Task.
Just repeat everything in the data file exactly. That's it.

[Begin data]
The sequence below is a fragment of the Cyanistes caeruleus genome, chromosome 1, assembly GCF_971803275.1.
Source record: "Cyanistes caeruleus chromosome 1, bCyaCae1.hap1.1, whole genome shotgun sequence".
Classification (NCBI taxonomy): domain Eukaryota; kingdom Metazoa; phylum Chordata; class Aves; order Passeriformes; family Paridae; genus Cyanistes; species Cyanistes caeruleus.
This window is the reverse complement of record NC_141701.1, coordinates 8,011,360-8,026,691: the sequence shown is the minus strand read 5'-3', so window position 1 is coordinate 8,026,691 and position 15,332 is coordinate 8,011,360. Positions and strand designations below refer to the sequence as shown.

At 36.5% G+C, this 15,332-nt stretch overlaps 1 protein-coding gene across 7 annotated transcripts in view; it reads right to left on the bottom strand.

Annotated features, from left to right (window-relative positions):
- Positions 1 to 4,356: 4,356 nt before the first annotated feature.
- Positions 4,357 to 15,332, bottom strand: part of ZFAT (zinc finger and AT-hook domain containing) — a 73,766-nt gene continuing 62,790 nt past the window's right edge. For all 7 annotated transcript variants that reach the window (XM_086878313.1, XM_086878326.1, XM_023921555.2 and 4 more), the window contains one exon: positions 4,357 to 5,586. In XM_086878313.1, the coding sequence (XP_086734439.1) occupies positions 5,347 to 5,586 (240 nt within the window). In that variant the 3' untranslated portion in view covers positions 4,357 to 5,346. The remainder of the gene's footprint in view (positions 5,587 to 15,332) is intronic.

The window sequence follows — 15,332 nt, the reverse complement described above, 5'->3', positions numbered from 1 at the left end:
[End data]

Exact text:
The sequence below is a fragment of the Cyanistes caeruleus genome, chromosome 1, assembly GCF_971803275.1.
Source record: "Cyanistes caeruleus chromosome 1, bCyaCae1.hap1.1, whole genome shotgun sequence".
Classification (NCBI taxonomy): domain Eukaryota; kingdom Metazoa; phylum Chordata; class Aves; order Passeriformes; family Paridae; genus Cyanistes; species Cyanistes caeruleus.
This window is the reverse complement of record NC_141701.1, coordinates 8,011,360-8,026,691: the sequence shown is the minus strand read 5'-3', so window position 1 is coordinate 8,026,691 and position 15,332 is coordinate 8,011,360. Positions and strand designations below refer to the sequence as shown.

At 36.5% G+C, this 15,332-nt stretch overlaps 1 protein-coding gene across 7 annotated transcripts in view; it reads right to left on the bottom strand.

Annotated features, from left to right (window-relative positions):
- Positions 1 to 4,356: 4,356 nt before the first annotated feature.
- Positions 4,357 to 15,332, bottom strand: part of ZFAT (zinc finger and AT-hook domain containing) — a 73,766-nt gene continuing 62,790 nt past the window's right edge. For all 7 annotated transcript variants that reach the window (XM_086878313.1, XM_086878326.1, XM_023921555.2 and 4 more), the window contains one exon: positions 4,357 to 5,586. In XM_086878313.1, the coding sequence (XP_086734439.1) occupies positions 5,347 to 5,586 (240 nt within the window). In that variant the 3' untranslated portion in view covers positions 4,357 to 5,346. The remainder of the gene's footprint in view (positions 5,587 to 15,332) is intronic.

The window sequence follows — 15,332 nt, the reverse complement described above, 5'->3', positions numbered from 1 at the left end: